Some countries celebrate on a completely different day. Some Christmases are in the middle of summer. And non-religious countries have some fun and unique traditions. We take a look at a few different Christmas traditions around the world…
Many of us love a traditional British Christmas, but there are different Christmas traditions around the world. Non-Christian countries spend their day very differently for example. And how about swapping your turkey for some shrimps on the barbie?!
Japan’s KFC craze
And at the other side of the world, Japan doesn’t celebrate Christmas as a national Holiday, they do have their own traditions. In 1974 KFC started a marketing campaign called ‘Kurisumasu ni wa kentakkii!’ or ‘Kentucky for Christmas!’ This suggested that rather than sitting down with the family for turkey, families head out to their local KFC. The tradition has stuck in Japan and has gained major yuletide popularity. Each year an estimated 3.6 million Japanese families celebrate with chicken. Orders for the day have to be made months in advance, and people queue for hours on the day!
Christmas in the sun?!
If you’re looking for very different Christmas traditions around the world, then look no further than down-under! We’re used to Christmas being in winter in the Northern Hemisphere, but countries in the Southern Hemisphere have 25 December in the middle of their summer. Australia has their own very different, summery-Christmas traditions. Aussies gather on the beach to cool off and swim, where you might find surfers dressed us as Father Christmas. Christmas trees are in the sand and decorated for the holidays. And dinner is normally cooked on the barbecue. Their neighbours New Zealand have their own version of a Christmas tree, called a Pohutukawa. It’s a coastal tree that blooms a bright-red colour in December, providing shade in the hot time of year while they sing carols in both English and Maori.
Having a Russian Christmas
A lot of Russians are part of the Russian Orthodox Church which adheres to the Julian calendar. They have some very different traditions of their own and Christmas is widely celebrated on January 7th. Through the twentieth century, Russia was a Communist and atheist country, and was banned from publicly celebrating Christmas. Because there wasn’t much religious observance of Christmas, it faded out of fashion for most Russians, but since the fall of the Soviet Union in 1991, Christmas has started gaining popularity again.
Russians now have a few of their own Christmas traditions. Covering their floors and tables in hay to represent baby Jesus’s manger, or fasting, which is broken by the appearance of the first star on Christmas Eve is a couple of traditions. Unlike Father Christmas, the Russian version Ded Moroz is tall and thin, and accompanied by Snegurochka, a snow maiden believed to be his granddaughter. They get around on a troika, led by three horses.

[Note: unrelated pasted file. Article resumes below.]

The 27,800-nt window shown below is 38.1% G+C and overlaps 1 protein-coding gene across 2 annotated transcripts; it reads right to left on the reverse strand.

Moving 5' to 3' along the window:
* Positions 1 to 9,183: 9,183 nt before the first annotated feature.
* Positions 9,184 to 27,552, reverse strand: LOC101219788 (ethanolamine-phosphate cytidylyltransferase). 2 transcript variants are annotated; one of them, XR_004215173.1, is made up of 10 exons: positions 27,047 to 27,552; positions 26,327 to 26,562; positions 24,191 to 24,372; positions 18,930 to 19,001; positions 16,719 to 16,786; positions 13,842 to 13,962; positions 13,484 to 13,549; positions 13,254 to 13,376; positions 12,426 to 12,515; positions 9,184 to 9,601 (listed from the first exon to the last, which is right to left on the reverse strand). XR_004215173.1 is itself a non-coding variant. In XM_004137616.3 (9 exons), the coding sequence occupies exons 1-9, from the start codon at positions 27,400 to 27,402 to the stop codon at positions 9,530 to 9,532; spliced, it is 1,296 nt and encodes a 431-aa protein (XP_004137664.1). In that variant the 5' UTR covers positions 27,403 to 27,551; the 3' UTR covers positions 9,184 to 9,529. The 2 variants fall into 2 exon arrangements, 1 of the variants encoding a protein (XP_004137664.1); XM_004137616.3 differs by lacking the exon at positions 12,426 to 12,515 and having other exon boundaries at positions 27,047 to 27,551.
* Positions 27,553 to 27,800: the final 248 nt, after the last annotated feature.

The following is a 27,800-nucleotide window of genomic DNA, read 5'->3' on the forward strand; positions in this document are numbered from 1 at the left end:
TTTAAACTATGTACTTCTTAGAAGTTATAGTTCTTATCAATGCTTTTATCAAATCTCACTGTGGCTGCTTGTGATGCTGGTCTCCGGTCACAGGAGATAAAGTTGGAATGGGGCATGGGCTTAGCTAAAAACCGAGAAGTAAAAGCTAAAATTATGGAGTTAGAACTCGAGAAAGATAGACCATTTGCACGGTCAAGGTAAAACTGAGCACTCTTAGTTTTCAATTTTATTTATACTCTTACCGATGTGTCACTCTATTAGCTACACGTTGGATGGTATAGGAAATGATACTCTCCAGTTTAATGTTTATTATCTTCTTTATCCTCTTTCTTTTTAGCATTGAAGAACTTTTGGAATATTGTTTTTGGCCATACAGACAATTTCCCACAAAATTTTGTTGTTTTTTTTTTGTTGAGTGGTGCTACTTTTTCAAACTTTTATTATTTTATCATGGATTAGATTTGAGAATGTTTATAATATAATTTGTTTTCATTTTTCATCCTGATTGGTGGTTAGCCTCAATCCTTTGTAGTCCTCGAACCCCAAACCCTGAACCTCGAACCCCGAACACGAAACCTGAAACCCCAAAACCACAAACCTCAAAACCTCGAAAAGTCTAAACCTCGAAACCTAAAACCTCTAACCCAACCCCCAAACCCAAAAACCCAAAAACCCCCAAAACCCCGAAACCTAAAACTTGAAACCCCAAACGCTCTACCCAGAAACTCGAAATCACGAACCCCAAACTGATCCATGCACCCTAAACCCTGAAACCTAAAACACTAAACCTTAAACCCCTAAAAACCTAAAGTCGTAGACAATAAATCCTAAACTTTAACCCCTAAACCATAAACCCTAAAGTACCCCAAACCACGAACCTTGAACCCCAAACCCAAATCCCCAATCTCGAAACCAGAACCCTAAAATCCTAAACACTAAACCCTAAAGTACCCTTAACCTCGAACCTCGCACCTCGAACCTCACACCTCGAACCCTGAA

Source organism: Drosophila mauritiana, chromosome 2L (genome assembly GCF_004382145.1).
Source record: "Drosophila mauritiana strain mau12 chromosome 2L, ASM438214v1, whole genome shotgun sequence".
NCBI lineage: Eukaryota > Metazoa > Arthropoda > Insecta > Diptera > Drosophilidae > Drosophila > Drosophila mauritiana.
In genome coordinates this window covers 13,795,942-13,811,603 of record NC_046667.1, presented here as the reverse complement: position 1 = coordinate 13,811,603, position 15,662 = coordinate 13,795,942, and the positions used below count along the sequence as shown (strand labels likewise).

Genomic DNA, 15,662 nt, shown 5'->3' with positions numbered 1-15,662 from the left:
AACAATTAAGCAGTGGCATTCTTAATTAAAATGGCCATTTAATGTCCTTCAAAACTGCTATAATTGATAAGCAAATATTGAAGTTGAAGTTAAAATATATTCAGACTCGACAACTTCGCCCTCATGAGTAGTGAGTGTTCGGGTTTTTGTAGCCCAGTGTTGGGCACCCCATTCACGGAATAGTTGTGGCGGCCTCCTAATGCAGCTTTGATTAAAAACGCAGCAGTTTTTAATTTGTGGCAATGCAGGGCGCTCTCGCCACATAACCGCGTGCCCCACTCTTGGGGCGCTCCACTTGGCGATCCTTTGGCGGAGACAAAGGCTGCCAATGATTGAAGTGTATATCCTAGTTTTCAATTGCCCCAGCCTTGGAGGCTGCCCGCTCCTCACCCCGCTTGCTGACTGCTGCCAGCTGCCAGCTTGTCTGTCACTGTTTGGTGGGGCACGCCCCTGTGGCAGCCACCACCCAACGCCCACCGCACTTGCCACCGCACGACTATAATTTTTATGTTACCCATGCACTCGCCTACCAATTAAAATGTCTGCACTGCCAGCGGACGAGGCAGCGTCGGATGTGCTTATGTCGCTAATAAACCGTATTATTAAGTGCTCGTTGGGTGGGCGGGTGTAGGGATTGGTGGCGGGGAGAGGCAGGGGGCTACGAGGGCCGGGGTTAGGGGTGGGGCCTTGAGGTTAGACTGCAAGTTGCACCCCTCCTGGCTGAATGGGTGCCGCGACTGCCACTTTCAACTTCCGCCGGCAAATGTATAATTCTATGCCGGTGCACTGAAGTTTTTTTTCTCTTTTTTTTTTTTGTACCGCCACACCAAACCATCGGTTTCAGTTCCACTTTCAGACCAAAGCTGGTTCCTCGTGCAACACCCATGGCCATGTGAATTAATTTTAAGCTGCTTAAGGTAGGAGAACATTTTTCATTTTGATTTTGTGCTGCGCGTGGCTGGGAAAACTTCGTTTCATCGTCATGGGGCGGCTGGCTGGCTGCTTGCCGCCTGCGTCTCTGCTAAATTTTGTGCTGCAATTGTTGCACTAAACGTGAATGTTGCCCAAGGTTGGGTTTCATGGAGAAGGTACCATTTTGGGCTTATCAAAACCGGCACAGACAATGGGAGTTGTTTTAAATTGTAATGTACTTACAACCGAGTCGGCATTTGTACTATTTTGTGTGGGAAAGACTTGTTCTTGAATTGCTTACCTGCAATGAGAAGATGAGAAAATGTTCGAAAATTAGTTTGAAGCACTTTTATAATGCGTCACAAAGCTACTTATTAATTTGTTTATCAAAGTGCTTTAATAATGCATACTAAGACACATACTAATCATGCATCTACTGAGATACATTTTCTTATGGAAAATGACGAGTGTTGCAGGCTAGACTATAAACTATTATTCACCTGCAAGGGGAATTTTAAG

Gifting in Papua New Guinea
Here they enjoy the festivities, and they have a few very traditional gifts, often made from bark cloth. By beating the inner bark of certain trees and bushes until soft, this non-woven textile made. The bark is then covered in banana leaves and left to re-grow. It is produced by the Maisin women of Collingwood Bay in the far south. And originally, the cloth was traditionally used for ceremonial purposes. Still a traditional Papua New Guinea material, it’s now, however, used to make clothes and decorative homeware. This area is also the birthplace of some of the most flavourful cocoa beans in the world, which make perfect chocolate gifts.
Very different Scandinavian Christmas traditions
While the UK we traditionally celebrate Christmas on December 25th, the Danish celebrate Christmas on December 24th. This includes Christmas dinner in the evening, traditional dancing around the Christmas tree while holding hands and singing songs, followed by presents, often late into the night. Many believe the American ‘elf on the shelf’ is based on the group of Nisse, naughty elves who assist Julemanden, Denmark’s Father Christmas meaning ‘The Christmas Man’.
Christmas starts pretty early in Sweden, with ‘Forsta Advent’, or the first Sunday of the Advent begins the December 1st. Unlike most advent calendars around the world, one unique part of the Advent is the regular celebration every Sunday where they light a candle on their Advent candle. This means, four candles lit over the Advent total, and the occasion usually includes some delicious lussebullar (a saffron bun). No jokes about the Two Ronnies, please.
Decorating the house and the tree comes a lot earlier for most countries, but traditionally in Norway the family come together to clean and decorate the house on December 23rd. They celebrate ‘Lille Julaften’ or Little Christmas Eve. Decorating their homes with gingerbread houses is another tradtion, but only to be eaten at the end of Christmas. And much like the Danish, on Christmas Eve, after their traditional meal families will hold hands and dance around the Christmas tree while singing carols.
No matter how you’re celebrating Christmas this year, and wherever you are in the world, we hope you have fun and enjoy the festivities, even if you don’t like some of your own traditions…turkey, we’re looking at you. And hey, maybe you could try something different and make your own traditions… become inspired! Let us know in the comments if you create something different or tried a new Christmas tradition from around the world!
Lili works across all the channels; writing articles, taking photographs, creating content, and designing eye-capturing imagery. She’s an animal-lover who cries just seeing a picture of a baby sloth.
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